Great Lakes Moment is a monthly column written by Great Lakes Now Contributor John Hartig. Publishing the author’s views and assertions does not represent endorsement by Great Lakes Now or Detroit Public Television.
It was 1989 and I was attending a meeting on the 17th floor of Tower 600 of the Renaissance Center in Detroit that faces east and upriver towards Belle Isle. It was a striking view of material storage piles, surface parking lots, dilapidated warehouse buildings, and three sets of cement silos. I couldn’t help but think that these cement silos were like sentinel soldiers standing guard on Detroit’s east waterfront that had long lost its industrial glory. Even though much of the industry had long left this waterfront district, these sentinel soldiers were remaining true to their orders given many decades before.
For well over a century Detroit was an industrial town and had a working riverfront that supported industry and commerce. However, times had changed. There were fewer people and industries, and much underutilized and undervalued riverfront land. Detroiters had long lost their connection to the Detroit River. By the 1990s, they began to rediscover their river because of cleaner water and wanted to improve public access to it and redevelop it in a fashion that would improve quality of live, catalyze economic development, and help change the perception of Detroit from that of a Rust Belt city to one that is actively engaged in sustainable redevelopment.
There were numerous historical attempts in Detroit to create a more open and accessible riverfront, starting with Detroit Mayor Hazen Pingree who in 1889 proposed a plan for an extended park along Detroit’s riverfront. However, all of them failed.
Then in 2001 four significant things happened that would provide a foretaste of a future riverfront greenway:
• General Motors completed a $500 million renovation of the Renaissance Center, switching the front door from facing Jefferson Avenue to facing the Detroit River with the construction of a five-story glass atrium called the Winter Garden;
• Community Foundation for Southeast Michigan launched its Greenways Initiative that had raised $25 million to be given away in grants to communities to help make match requirements on federal and state greenways grants;
• United Auto Workers and General Motors opened a 65,000-square foot UAW-GM Training Center that provided a riverfront greenway easement; and
• Detroit celebrated its 300th anniversary that included restoration of Campus Martius Park as its legacy project of Detroit 300 and placement of an Underground Railroad Monument on the riverfront.
Together, these four significant developments gave further traction to the desire for a connected riverfront greenway and gave confidence to the City of Detroit to bring key stakeholders together to create an organization that would lead the effort.
In 2002, the City of Detroit commissioned a Blue-Ribbon Committee to develop a new vision for Detroit’s riverfront as a gathering place for Detroiters, their families, friends, and visitors. That same year, the Kresge Foundation committed $50 million in a series of challenge grants over a five-year period to help build a Detroit RiverWalk, the largest gift at that time in the history of the Foundation.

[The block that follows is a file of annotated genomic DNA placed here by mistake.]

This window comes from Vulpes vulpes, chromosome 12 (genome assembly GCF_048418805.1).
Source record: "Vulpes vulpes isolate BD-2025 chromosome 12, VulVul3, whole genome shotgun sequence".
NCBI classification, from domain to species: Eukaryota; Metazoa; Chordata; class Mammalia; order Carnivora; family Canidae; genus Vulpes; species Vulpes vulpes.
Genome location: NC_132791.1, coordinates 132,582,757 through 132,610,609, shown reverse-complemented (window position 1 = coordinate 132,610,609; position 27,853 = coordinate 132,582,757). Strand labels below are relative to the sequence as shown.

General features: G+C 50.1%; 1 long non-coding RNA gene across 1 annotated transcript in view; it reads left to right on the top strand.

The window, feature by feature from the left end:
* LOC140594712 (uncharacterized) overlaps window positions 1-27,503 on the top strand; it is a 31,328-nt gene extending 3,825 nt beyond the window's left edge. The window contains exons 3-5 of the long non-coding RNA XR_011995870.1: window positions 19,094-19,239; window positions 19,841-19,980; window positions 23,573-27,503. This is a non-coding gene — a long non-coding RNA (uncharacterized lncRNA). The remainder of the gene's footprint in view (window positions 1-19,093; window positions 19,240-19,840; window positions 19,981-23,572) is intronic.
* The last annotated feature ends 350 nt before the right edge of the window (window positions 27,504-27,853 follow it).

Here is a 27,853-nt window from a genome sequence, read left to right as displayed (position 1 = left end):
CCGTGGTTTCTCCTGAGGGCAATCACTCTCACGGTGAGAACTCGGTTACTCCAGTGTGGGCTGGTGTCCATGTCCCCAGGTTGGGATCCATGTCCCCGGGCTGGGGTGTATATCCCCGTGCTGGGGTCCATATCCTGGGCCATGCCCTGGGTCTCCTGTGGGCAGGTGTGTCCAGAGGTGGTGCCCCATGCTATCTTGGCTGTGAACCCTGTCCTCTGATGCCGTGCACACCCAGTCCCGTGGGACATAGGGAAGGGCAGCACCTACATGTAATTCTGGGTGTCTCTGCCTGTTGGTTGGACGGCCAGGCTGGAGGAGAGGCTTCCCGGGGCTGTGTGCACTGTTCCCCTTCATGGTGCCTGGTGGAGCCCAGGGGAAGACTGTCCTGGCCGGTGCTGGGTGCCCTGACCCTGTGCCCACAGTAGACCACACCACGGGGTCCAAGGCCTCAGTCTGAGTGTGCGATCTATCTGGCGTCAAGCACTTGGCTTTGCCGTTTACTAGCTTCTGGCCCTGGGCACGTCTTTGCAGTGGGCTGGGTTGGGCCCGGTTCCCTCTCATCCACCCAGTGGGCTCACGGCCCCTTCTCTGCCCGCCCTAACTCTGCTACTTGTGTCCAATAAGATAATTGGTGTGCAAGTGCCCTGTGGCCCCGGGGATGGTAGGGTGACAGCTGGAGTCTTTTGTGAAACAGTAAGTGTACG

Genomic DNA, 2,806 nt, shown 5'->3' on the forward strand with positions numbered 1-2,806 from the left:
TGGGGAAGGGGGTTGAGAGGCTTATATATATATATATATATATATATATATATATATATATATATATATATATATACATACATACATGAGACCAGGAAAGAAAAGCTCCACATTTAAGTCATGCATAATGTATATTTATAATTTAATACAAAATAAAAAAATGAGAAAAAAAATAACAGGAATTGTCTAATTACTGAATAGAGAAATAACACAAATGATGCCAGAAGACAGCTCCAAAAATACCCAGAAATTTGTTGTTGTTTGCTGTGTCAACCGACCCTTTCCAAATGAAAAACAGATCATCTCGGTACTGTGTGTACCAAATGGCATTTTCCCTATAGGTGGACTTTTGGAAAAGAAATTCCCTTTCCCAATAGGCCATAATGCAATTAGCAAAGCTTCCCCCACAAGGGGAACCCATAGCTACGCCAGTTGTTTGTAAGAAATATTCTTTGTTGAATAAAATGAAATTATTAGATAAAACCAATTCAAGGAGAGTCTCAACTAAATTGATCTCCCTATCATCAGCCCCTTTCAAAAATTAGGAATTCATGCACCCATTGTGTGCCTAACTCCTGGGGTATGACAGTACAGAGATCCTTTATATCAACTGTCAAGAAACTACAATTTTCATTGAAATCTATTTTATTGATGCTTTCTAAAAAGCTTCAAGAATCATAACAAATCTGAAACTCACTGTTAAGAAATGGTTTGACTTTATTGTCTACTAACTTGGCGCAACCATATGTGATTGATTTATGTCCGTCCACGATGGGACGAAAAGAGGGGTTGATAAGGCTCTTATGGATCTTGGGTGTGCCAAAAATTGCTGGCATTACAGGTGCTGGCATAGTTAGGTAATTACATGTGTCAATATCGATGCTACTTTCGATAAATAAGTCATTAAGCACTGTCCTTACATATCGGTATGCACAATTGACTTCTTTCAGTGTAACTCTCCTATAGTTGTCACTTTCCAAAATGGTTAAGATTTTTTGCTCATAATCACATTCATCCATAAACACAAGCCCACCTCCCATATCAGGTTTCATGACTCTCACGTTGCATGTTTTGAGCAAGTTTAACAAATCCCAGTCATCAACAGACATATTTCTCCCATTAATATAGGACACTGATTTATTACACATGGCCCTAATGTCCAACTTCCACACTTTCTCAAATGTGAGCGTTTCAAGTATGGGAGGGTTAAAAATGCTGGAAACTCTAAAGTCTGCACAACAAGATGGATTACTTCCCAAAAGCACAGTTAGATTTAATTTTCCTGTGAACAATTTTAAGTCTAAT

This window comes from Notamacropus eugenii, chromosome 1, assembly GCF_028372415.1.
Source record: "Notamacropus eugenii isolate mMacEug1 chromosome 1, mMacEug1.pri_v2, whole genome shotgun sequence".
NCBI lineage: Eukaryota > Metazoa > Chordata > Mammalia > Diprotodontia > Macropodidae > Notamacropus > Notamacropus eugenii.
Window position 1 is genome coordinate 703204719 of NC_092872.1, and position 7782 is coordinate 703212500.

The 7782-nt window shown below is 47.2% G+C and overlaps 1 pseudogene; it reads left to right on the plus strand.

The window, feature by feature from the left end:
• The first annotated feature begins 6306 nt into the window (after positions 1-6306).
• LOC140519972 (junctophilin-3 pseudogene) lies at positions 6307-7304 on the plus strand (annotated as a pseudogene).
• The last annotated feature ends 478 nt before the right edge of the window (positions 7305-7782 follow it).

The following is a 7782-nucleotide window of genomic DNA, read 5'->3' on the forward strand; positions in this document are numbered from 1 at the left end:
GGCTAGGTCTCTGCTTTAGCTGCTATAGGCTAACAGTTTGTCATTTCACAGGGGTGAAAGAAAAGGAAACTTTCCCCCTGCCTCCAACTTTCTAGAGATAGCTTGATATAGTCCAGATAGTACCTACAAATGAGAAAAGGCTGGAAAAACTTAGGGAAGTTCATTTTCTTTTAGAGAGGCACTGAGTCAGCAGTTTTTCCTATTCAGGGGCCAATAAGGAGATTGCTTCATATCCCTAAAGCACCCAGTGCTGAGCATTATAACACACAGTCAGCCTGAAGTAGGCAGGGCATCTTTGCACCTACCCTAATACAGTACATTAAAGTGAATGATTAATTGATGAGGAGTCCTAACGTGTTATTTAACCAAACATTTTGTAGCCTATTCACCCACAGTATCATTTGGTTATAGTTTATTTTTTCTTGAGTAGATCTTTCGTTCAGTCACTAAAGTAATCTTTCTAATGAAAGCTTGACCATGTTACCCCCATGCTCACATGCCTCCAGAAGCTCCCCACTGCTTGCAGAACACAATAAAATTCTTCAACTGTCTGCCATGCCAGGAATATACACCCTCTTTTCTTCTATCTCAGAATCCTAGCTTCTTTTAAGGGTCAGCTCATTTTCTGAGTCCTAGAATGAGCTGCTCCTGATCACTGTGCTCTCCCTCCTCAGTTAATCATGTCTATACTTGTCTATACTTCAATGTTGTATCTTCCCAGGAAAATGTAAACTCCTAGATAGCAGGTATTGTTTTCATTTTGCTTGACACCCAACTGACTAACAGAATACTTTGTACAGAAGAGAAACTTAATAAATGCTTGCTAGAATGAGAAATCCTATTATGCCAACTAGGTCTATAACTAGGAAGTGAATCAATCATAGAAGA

In direct response to the work of the Blue-Ribbon Committee, the $50 million commitment of The Kresge Foundation, and support of General Motors Corporation, the Detroit Riverfront Conservancy was established in 2003 as a nonprofit organization whose mission was to develop public access to Detroit’s riverfront and to have this development serve as an anchor for economic revitalization. After more than a century of trying, a Detroit RiverWalk was finally becoming a reality.
The goal is a continuous 5.5-mile RiverWalk from the MacArthur Bridge to Belle Isle to the Ambassador Bridge to Canada. The East Riverfront portion is 90% complete and already has nearly three million annual visitors.
My new book, titled “Waterfront Porch: Reclaiming Detroit’s Industrial Waterfront as a Gathering Place for All,” is the story of building the Detroit RiverWalk as part of a strategy to reconnect people with nature, help revitalize the city and region, and help foster a more sustainable future. Detroit was the epicenter of the Fur Trade Era, an unparalleled leader of ship building for 100 years, the “Silicon Valley” of the industrial age, and the unquestioned leader of the Arsenal of Democracy.
Today, Detroit is once again demonstrating its creativity, innovation, and work ethic in building the Detroit RiverWalk, and leading the nation down a more sustainable path.
If you are interested in getting involved in the Detroit Riverfront Conservancy, visit: https://detroitriverfront.org/waystohelp. If you are interested in learning more about this story of one of the largest, by scale, urban waterfront redevelopment projects in the United States that will give hope and will help provide further evidence that Detroit has a bright future, visit: http://msupress.org/books/book/?id=50-1D0-4543#.XMeS-2hKjIU
Editor’s Note: Great Lakes Now Contributor John Hartig is a board member at the Detroit Riverfront Conservancy.